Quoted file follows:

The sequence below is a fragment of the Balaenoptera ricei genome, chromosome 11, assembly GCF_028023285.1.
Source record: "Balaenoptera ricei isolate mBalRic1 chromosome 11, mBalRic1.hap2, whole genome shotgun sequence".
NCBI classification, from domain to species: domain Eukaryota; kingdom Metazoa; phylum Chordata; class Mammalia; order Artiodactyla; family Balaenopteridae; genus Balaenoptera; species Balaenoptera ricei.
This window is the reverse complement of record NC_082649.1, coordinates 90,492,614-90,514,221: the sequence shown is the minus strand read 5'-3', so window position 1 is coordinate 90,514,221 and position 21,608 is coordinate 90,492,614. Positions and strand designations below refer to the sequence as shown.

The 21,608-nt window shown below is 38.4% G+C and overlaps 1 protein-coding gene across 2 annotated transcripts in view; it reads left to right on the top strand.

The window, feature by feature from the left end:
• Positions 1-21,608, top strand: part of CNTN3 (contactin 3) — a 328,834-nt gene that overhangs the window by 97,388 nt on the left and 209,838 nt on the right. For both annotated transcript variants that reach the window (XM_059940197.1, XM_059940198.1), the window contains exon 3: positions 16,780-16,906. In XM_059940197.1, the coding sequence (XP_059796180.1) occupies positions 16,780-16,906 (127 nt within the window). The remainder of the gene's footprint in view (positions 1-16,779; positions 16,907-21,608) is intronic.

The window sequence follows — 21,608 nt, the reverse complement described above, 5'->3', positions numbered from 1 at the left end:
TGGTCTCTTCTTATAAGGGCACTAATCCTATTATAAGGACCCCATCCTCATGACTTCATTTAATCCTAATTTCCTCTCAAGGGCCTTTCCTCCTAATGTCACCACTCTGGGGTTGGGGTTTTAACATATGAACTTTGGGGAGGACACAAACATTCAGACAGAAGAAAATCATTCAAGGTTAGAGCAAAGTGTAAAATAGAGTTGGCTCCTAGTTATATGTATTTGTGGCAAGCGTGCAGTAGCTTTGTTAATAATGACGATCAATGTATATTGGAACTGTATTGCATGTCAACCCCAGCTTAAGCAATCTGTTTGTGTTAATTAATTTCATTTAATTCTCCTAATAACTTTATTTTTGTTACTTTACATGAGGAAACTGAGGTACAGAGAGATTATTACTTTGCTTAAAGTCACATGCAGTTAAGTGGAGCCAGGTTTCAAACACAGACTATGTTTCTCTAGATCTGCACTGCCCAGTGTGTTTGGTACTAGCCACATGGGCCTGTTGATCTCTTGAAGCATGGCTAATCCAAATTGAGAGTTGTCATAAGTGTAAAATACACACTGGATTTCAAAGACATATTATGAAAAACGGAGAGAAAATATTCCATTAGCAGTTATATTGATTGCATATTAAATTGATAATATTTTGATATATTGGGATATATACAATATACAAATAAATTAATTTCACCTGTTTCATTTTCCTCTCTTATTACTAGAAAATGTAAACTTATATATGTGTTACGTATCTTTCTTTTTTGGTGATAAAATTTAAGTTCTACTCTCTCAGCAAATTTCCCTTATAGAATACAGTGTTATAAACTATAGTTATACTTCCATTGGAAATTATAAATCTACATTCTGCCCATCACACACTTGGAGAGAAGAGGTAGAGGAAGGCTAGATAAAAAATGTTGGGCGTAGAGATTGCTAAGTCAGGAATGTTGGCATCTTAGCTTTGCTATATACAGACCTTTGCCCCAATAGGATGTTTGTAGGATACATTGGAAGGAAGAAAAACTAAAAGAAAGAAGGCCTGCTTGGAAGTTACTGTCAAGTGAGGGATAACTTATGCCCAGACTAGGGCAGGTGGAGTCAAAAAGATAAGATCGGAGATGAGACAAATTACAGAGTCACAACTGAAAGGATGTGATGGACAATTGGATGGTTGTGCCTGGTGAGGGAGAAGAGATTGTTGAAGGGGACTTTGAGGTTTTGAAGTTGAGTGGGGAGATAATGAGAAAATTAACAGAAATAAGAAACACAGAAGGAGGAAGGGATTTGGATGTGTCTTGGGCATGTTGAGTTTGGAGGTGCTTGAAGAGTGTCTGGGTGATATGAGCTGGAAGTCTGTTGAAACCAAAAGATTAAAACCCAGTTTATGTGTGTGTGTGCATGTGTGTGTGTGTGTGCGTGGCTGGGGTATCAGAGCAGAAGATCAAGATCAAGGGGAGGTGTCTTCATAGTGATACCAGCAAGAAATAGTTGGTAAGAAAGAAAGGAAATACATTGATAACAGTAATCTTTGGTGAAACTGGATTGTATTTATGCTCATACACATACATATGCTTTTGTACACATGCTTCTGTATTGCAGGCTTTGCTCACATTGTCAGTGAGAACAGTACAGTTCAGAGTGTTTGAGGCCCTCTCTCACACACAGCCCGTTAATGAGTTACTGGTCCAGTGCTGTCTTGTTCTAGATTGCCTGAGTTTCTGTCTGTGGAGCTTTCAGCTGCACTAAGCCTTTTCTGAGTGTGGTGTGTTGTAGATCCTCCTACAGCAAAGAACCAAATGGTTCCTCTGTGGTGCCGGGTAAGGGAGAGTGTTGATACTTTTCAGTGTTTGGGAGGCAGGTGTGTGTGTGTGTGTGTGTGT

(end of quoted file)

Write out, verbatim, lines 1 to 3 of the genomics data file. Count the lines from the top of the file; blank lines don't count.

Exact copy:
The sequence below is a fragment of the Balaenoptera ricei genome, chromosome 11, assembly GCF_028023285.1.
Source record: "Balaenoptera ricei isolate mBalRic1 chromosome 11, mBalRic1.hap2, whole genome shotgun sequence".
NCBI classification, from domain to species: domain Eukaryota; kingdom Metazoa; phylum Chordata; class Mammalia; order Artiodactyla; family Balaenopteridae; genus Balaenoptera; species Balaenoptera ricei.